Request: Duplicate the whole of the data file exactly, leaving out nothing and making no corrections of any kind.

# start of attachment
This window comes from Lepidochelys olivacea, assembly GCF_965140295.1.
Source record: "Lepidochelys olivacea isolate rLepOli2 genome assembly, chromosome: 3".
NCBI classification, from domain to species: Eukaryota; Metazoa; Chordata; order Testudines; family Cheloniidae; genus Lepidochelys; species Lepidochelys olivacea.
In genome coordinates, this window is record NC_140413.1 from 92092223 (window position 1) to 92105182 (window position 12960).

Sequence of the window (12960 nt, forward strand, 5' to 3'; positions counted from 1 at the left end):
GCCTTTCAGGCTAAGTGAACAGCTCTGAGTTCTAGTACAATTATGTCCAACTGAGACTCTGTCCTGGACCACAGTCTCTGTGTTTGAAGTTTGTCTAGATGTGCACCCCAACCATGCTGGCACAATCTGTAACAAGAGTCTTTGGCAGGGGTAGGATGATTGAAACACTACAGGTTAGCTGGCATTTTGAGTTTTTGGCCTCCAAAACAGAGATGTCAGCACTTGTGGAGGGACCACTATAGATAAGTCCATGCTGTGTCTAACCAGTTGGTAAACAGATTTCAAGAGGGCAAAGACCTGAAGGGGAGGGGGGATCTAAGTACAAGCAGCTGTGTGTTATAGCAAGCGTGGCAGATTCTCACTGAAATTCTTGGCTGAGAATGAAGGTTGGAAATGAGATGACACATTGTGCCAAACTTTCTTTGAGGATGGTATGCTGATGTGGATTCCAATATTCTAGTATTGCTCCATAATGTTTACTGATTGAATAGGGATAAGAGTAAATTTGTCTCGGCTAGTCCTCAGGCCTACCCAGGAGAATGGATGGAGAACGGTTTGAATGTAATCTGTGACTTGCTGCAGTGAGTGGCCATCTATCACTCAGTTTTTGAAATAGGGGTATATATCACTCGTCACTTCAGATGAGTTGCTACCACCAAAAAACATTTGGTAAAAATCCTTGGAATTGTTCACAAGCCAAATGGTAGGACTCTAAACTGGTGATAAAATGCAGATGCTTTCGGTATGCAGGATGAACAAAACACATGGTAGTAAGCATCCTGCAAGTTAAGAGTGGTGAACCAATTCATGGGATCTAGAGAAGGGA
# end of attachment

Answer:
This window comes from Lepidochelys olivacea, assembly GCF_965140295.1.
Source record: "Lepidochelys olivacea isolate rLepOli2 genome assembly, chromosome: 3".
NCBI classification, from domain to species: Eukaryota; Metazoa; Chordata; order Testudines; family Cheloniidae; genus Lepidochelys; species Lepidochelys olivacea.
In genome coordinates, this window is record NC_140413.1 from 92092223 (window position 1) to 92105182 (window position 12960).

Sequence of the window (12960 nt, forward strand, 5' to 3'; positions counted from 1 at the left end):
GCCTTTCAGGCTAAGTGAACAGCTCTGAGTTCTAGTACAATTATGTCCAACTGAGACTCTGTCCTGGACCACAGTCTCTGTGTTTGAAGTTTGTCTAGATGTGCACCCCAACCATGCTGGCACAATCTGTAACAAGAGTCTTTGGCAGGGGTAGGATGATTGAAACACTACAGGTTAGCTGGCATTTTGAGTTTTTGGCCTCCAAAACAGAGATGTCAGCACTTGTGGAGGGACCACTATAGATAAGTCCATGCTGTGTCTAACCAGTTGGTAAACAGATTTCAAGAGGGCAAAGACCTGAAGGGGAGGGGGGATCTAAGTACAAGCAGCTGTGTGTTATAGCAAGCGTGGCAGATTCTCACTGAAATTCTTGGCTGAGAATGAAGGTTGGAAATGAGATGACACATTGTGCCAAACTTTCTTTGAGGATGGTATGCTGATGTGGATTCCAATATTCTAGTATTGCTCCATAATGTTTACTGATTGAATAGGGATAAGAGTAAATTTGTCTCGGCTAGTCCTCAGGCCTACCCAGGAGAATGGATGGAGAACGGTTTGAATGTAATCTGTGACTTGCTGCAGTGAGTGGCCATCTATCACTCAGTTTTTGAAATAGGGGTATATATCACTCGTCACTTCAGATGAGTTGCTACCACCAAAAAACATTTGGTAAAAATCCTTGGAATTGTTCACAAGCCAAATGGTAGGACTCTAAACTGGTGATAAAATGCAGATGCTTTCGGTATGCAGGATGAACAAAACACATGGTAGTAAGCATCCTGCAAGTTAAGAGTGGTGAACCAATTCATGGGATCTAGAGAAGGGA